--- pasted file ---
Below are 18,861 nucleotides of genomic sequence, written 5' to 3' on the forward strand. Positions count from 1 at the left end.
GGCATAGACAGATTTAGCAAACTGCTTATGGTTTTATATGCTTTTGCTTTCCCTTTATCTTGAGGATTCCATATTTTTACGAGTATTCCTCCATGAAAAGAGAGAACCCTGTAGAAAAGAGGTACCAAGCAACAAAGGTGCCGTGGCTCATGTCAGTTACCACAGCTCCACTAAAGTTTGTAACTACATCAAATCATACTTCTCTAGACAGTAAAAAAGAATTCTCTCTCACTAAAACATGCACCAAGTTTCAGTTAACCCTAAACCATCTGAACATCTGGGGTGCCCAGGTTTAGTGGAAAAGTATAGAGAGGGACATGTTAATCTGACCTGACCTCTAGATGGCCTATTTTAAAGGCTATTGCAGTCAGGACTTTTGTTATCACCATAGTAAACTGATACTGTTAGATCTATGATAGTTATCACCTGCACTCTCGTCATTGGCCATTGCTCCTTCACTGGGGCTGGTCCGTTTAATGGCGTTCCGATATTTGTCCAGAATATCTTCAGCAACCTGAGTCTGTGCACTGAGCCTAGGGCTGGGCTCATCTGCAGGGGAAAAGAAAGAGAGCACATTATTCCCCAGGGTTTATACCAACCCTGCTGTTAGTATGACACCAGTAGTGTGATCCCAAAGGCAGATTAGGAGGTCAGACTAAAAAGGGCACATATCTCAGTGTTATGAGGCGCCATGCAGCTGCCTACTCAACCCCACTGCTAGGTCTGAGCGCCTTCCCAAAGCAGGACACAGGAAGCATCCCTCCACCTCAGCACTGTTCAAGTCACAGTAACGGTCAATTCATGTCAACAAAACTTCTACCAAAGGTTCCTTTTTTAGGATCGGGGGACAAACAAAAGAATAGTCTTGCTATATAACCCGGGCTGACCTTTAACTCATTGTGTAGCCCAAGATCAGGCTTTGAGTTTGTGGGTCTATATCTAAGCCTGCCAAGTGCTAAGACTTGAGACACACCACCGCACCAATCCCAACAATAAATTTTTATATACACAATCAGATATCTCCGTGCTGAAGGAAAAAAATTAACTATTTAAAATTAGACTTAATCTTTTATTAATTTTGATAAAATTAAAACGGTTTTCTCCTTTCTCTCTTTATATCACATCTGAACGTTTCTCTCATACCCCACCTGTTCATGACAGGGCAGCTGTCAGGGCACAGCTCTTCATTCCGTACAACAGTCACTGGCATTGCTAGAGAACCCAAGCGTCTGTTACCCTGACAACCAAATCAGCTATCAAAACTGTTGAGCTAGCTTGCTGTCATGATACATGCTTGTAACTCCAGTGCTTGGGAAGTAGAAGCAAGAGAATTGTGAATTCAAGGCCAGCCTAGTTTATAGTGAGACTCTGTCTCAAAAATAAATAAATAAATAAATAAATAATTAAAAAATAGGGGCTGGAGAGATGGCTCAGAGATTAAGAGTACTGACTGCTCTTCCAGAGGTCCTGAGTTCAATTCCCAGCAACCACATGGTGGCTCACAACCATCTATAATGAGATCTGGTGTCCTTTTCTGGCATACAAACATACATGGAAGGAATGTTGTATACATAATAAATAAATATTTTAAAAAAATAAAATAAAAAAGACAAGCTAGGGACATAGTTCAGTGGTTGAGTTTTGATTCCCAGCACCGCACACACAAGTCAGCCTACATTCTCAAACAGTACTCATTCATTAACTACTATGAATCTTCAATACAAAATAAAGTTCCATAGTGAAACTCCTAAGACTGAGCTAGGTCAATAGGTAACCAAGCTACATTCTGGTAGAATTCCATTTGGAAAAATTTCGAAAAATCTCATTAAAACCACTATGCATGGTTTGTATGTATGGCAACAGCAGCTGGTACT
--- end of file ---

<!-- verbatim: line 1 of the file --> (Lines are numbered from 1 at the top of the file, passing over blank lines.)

Below are 18,861 nucleotides of genomic sequence, written 5' to 3' on the forward strand. Positions count from 1 at the left end.